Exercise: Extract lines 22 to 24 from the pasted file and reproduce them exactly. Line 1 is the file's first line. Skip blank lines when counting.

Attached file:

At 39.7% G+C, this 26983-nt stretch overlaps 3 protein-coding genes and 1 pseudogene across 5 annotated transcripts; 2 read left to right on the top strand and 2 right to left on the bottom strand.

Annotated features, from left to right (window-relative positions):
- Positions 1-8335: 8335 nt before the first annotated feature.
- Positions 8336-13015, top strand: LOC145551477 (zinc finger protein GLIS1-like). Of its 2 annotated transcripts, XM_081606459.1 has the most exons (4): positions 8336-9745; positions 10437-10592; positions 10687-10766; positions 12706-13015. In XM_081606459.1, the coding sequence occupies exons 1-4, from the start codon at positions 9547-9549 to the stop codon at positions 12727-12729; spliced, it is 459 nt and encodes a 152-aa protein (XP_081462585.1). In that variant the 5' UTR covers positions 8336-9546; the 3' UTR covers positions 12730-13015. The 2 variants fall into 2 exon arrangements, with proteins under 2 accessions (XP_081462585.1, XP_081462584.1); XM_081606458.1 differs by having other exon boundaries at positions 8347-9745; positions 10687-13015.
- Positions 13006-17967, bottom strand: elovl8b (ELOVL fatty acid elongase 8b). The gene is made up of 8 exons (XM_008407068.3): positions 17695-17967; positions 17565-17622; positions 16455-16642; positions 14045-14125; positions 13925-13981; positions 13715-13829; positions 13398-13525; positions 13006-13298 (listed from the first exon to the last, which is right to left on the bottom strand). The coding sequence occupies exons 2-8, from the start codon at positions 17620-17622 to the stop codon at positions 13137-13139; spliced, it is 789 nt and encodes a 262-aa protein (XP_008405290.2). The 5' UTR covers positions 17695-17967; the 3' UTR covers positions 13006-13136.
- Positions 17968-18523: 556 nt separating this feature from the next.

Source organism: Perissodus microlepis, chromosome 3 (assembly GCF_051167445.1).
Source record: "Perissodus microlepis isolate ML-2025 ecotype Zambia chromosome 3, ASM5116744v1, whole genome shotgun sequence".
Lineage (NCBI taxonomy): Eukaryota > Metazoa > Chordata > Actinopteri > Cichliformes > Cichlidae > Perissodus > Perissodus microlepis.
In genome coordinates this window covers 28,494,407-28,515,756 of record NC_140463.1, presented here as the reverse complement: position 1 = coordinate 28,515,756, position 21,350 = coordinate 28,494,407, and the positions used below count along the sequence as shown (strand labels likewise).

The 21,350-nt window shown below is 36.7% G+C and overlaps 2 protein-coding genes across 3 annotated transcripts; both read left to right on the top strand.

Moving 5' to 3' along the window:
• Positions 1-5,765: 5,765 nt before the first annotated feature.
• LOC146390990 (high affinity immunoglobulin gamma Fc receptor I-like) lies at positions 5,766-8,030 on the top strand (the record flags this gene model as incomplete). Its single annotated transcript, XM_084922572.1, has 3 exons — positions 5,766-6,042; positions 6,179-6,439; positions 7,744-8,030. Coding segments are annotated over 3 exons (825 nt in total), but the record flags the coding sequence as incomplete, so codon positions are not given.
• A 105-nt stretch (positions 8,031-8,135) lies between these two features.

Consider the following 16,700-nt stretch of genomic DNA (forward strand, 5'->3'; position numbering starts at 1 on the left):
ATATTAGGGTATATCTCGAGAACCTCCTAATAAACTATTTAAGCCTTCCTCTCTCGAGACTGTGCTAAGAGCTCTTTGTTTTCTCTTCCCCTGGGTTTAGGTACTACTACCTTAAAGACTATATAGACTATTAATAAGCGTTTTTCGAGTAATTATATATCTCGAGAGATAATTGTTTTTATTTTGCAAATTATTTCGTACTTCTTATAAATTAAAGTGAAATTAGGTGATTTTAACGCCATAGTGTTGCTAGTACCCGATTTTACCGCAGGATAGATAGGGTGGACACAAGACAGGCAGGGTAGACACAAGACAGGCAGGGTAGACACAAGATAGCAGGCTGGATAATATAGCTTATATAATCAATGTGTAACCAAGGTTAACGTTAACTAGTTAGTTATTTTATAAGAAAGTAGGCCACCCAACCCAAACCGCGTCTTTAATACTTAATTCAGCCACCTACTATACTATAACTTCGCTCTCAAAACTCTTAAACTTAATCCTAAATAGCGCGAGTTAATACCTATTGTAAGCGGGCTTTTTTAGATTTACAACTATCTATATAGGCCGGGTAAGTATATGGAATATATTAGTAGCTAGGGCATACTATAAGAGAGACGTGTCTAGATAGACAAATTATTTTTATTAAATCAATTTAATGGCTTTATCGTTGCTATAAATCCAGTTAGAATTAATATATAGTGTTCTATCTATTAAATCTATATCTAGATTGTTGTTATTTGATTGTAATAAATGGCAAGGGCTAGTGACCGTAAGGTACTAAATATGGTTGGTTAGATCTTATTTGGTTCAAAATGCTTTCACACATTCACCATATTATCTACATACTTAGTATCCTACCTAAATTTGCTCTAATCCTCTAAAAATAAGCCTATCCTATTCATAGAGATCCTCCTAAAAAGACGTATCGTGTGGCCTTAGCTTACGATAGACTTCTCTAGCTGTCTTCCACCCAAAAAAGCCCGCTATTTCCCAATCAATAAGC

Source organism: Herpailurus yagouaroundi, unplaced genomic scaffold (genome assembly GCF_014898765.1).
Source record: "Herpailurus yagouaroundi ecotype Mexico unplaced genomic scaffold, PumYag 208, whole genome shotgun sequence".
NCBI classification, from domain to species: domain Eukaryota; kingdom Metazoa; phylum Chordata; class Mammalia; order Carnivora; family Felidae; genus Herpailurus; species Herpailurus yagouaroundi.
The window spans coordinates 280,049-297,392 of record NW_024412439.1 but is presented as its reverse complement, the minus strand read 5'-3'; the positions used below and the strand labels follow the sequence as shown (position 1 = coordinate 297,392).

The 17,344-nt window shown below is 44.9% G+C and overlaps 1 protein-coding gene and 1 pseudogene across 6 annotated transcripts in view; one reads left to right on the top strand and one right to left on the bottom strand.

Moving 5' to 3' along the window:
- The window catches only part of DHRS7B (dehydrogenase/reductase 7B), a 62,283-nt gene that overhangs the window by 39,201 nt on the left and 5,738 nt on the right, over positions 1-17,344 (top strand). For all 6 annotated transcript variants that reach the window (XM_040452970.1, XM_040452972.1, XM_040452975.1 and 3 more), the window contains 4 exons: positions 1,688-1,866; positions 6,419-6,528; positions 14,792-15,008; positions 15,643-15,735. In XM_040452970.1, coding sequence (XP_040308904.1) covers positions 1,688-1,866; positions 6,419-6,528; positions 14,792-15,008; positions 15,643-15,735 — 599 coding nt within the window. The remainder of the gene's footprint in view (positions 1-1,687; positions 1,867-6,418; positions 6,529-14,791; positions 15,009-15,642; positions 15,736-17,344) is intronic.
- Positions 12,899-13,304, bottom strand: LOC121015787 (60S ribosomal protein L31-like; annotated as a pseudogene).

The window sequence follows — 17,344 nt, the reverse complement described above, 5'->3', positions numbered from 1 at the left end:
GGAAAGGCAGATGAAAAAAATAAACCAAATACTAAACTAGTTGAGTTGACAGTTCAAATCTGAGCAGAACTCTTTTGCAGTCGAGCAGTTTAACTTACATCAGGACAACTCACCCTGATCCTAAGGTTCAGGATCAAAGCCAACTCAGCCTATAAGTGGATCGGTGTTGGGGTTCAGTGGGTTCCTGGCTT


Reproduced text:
The 17,344-nt window shown below is 44.9% G+C and overlaps 1 protein-coding gene and 1 pseudogene across 6 annotated transcripts in view; one reads left to right on the top strand and one right to left on the bottom strand.

Moving 5' to 3' along the window:
- The window catches only part of DHRS7B (dehydrogenase/reductase 7B), a 62,283-nt gene that overhangs the window by 39,201 nt on the left and 5,738 nt on the right, over positions 1-17,344 (top strand). For all 6 annotated transcript variants that reach the window (XM_040452970.1, XM_040452972.1, XM_040452975.1 and 3 more), the window contains 4 exons: positions 1,688-1,866; positions 6,419-6,528; positions 14,792-15,008; positions 15,643-15,735. In XM_040452970.1, coding sequence (XP_040308904.1) covers positions 1,688-1,866; positions 6,419-6,528; positions 14,792-15,008; positions 15,643-15,735 — 599 coding nt within the window. The remainder of the gene's footprint in view (positions 1-1,687; positions 1,867-6,418; positions 6,529-14,791; positions 15,009-15,642; positions 15,736-17,344) is intronic.